Calls have been made to scale up a pilot project that will give pupils access to specialist counselors at a post-primary level.
The government has announced that it will invest 5 million euros in piloting a psychological support program for primary school children.
However, a secondary teachers’ union said there was no ‘logic’ in not extending it to post-primary pupils.
Moira Leydon, Deputy General Secretary of the Association of Secondary Teachers, Ireland (ASTI) has called on Education Minister Norma Foley to roll out the scheme to all pupils.
Ms Leydon told the Joint Oireachtas Committee on Education and Further and Higher Education that adolescence is the “prime time” for difficulties to arise.
“I don’t see any logic in the Ministry of Education not extending it to post-primary. It’s an almost default mechanism for making a driver. The problem is our experience of pilots in this country, they can last 20 years,” she added.
“I made reference to the prevalence of mental health difficulties and adolescence is when these difficulties manifest.
“If we’re not in a space where teens can’t get early intervention and support, that’s a particular failure to help because that’s when they need it.
“Certainly we will officially go to the Minister of Education and talk about the model, what are our plans for a second level.
“We come here all the time, we talk about wanting more resources, but really, that’s the crux of the matter. Schools are underinvested.
“Teachers are not mental health workers, and we don’t put other professionals in school settings to meet the holistic needs of young people.”
Máirín Ni Chéileachair, deputy general secretary of the Irish National Teachers’ Organization (INTO), said community counseling services should be provided in schools.
“My own experience, as a teacher and as a principal, is that if we had something co-located in schools, kids who are at huge risk are more likely to engage,” Ms Ni Cheileachair said. to the committee.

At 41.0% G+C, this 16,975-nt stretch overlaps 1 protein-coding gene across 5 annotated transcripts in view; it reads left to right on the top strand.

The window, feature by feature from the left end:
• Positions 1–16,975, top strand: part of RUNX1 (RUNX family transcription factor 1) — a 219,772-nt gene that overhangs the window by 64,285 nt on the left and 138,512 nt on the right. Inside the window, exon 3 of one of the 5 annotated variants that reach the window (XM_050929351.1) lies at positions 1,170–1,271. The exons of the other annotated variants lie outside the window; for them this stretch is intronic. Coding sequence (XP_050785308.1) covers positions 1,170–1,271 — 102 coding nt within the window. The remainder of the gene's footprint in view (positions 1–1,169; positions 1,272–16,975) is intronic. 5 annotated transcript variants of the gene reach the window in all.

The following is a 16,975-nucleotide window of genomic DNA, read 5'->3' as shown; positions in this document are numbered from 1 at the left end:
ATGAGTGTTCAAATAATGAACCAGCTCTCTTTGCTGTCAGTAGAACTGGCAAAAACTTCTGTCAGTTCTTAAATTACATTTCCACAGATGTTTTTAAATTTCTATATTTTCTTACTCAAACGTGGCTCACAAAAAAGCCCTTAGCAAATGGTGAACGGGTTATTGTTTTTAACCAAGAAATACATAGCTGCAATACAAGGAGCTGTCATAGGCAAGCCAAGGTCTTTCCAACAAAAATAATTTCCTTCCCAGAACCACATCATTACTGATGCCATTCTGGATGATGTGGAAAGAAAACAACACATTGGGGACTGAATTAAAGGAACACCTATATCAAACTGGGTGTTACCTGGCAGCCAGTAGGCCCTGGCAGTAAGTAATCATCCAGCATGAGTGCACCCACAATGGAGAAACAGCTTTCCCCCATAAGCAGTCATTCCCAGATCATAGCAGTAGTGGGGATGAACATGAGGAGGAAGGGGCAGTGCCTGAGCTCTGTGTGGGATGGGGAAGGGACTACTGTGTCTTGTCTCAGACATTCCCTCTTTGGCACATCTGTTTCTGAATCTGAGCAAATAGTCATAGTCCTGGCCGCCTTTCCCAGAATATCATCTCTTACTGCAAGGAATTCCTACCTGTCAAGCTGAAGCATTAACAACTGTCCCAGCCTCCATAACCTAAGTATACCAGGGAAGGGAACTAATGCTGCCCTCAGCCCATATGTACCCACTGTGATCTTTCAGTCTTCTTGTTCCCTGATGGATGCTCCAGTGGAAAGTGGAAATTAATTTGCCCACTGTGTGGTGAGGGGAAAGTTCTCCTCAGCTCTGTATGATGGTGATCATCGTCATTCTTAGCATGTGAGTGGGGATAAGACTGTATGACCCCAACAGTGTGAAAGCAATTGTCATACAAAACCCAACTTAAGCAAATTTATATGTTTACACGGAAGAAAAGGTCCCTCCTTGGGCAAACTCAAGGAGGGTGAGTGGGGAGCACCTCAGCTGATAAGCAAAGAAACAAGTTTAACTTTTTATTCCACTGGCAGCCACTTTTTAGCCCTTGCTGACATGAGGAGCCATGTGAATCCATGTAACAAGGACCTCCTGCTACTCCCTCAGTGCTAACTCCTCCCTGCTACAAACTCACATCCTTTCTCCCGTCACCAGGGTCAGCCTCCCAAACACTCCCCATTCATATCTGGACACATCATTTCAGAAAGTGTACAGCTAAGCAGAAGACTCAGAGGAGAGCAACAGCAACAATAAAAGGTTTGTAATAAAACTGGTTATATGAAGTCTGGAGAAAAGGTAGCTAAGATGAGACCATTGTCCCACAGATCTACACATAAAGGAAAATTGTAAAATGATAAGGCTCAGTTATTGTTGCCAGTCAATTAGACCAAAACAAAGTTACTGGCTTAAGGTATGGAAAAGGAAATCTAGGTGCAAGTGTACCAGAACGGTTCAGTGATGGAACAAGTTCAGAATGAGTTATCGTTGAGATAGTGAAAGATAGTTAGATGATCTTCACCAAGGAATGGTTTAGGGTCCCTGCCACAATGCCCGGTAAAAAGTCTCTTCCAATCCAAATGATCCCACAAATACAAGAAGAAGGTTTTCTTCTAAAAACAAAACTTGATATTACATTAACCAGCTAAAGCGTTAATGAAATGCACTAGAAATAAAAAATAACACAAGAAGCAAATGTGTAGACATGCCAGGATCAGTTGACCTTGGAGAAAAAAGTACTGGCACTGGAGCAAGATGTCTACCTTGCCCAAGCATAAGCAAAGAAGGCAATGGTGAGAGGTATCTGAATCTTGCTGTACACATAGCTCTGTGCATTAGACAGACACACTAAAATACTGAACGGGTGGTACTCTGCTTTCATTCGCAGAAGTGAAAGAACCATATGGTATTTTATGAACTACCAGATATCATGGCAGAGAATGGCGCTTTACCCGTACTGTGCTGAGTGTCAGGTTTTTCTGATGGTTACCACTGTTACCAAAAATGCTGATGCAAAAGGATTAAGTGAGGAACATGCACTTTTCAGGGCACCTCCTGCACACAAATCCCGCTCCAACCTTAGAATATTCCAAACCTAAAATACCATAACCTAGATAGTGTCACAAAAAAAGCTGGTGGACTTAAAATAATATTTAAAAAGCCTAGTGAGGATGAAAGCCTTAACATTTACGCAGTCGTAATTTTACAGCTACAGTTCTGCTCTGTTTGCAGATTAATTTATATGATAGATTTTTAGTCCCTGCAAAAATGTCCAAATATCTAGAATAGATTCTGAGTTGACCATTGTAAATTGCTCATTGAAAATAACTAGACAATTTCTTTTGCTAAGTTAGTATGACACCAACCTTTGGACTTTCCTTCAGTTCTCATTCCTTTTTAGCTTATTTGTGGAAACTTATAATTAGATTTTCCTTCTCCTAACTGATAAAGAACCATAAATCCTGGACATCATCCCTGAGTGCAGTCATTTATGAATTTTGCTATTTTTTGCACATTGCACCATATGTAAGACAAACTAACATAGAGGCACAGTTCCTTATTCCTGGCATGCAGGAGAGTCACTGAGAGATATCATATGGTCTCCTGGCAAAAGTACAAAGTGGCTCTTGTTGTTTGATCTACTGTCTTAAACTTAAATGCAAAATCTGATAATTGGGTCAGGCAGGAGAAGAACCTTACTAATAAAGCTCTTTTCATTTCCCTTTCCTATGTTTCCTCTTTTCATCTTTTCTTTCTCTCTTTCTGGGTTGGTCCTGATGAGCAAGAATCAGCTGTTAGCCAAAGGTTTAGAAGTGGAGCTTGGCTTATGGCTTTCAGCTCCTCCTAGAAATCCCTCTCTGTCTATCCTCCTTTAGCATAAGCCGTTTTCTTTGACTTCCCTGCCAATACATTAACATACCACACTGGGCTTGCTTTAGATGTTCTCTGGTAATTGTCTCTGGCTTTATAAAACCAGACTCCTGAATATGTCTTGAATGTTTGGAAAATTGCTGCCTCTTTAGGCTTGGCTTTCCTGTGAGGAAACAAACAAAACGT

“Children come to school every day, their parents bring them to school.
“To have a place where they can come and do both, the child doesn’t need to be moved out of the building.
“We would like to revisit the concept of community. For many students, the community is their school, and schools in many rural areas are its center.
“I think our definition of community is too narrow in this context. I think schools should be at the heart of this community definition.
“There are a lot of programs going on in schools that are extremely beneficial. We are at a very exciting stage of developing a new curriculum at primary level and there will be opportunities there under the wellbeing specification.
“I think a lot of good work can be done, but you can’t replace a therapeutic service for a child who needs a therapeutic service.
“Their teacher is not a psychiatrist. They are not psychologists. They are not advisers. They are not therapists, and although they can create an atmosphere of psychological safety in their classroom, they cannot recreate a therapeutic session and they need support to do so.
Sarah Hughes, mental health programmer for the Union of Students in Ireland, also told the committee that mental health staff were struggling with the current demand for students presenting in distress.
“Recently on a visit to campus I saw the strain on services as there were only standing room left in the waiting room for an emergency counseling walk-in clinic” , she added.
Aodhán Ó Ríordáin, Labour’s education spokesperson, said the Irish education system is almost “uniquely designed” to contain mental health issues.
“I look at the way we separate children based on religion, we separate children based on income, we separate children more often than any other European country seems to,” he said. he told the committee.
“I know from my own experience with children who walk to the school gate with hunger issues, who may not have slept the night before, and who witness things they probably shouldn’t witness in as children.
“Then facing a scenario of an oversized classroom with a teacher trying to balance all the needs of those kids.”